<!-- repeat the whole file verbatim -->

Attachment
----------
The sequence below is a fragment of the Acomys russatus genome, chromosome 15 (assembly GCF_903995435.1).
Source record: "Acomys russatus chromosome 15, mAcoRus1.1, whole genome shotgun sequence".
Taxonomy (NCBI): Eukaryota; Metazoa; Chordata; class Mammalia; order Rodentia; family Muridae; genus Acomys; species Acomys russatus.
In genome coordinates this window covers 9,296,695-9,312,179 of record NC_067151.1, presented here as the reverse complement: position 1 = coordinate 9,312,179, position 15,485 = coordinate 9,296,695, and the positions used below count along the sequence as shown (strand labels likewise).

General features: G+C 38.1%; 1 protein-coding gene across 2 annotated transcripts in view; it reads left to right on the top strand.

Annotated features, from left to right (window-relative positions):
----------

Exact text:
The sequence below is a fragment of the Acomys russatus genome, chromosome 15 (assembly GCF_903995435.1).
Source record: "Acomys russatus chromosome 15, mAcoRus1.1, whole genome shotgun sequence".
Taxonomy (NCBI): Eukaryota; Metazoa; Chordata; class Mammalia; order Rodentia; family Muridae; genus Acomys; species Acomys russatus.
In genome coordinates this window covers 9,296,695-9,312,179 of record NC_067151.1, presented here as the reverse complement: position 1 = coordinate 9,312,179, position 15,485 = coordinate 9,296,695, and the positions used below count along the sequence as shown (strand labels likewise).

General features: G+C 38.1%; 1 protein-coding gene across 2 annotated transcripts in view; it reads left to right on the top strand.

Annotated features, from left to right (window-relative positions):